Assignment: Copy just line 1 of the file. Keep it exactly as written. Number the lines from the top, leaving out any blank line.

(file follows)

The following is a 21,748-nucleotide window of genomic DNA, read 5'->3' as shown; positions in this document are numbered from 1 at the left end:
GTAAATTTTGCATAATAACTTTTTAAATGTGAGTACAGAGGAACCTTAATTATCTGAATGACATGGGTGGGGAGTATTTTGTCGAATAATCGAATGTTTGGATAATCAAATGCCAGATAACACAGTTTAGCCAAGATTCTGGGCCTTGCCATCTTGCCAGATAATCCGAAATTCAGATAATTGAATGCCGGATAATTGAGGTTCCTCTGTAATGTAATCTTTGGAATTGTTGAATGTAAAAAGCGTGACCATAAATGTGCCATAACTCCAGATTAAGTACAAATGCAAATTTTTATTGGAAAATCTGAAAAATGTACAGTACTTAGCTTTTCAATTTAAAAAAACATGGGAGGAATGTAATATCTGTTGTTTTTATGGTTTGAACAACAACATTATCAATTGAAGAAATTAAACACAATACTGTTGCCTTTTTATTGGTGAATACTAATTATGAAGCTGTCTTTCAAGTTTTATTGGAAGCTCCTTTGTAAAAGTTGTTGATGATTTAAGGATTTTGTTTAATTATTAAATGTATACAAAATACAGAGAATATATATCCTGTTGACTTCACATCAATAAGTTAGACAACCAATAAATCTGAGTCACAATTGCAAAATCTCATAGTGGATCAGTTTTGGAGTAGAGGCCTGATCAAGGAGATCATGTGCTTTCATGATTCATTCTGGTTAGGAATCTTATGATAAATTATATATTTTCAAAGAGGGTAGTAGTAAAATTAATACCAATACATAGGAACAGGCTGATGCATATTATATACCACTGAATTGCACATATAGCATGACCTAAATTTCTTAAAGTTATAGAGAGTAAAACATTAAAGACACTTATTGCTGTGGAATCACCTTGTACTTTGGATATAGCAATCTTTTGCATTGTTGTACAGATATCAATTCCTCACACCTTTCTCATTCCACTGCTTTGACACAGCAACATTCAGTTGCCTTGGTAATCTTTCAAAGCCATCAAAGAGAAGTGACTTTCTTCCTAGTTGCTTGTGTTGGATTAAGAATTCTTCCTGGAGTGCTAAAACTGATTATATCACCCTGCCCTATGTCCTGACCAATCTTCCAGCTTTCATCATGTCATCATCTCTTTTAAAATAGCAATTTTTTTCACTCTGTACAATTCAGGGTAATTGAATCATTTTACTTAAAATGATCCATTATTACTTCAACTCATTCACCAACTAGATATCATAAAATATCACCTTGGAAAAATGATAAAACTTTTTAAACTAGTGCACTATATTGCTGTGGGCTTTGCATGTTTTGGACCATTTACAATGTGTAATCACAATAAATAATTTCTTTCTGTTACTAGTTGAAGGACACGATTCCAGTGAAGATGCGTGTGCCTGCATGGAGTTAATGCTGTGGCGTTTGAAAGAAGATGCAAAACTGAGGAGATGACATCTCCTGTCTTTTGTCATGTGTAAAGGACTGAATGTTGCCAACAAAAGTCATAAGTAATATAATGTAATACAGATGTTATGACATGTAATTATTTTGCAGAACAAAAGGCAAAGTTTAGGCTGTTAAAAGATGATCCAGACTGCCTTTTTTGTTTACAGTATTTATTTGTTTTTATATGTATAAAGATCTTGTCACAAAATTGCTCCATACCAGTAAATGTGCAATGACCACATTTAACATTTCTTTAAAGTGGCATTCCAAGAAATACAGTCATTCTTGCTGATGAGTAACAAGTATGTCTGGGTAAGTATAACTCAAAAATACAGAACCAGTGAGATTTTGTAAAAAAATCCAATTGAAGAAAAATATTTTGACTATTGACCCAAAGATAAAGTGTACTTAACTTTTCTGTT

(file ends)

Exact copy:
The following is a 21,748-nucleotide window of genomic DNA, read 5'->3' as shown; positions in this document are numbered from 1 at the left end: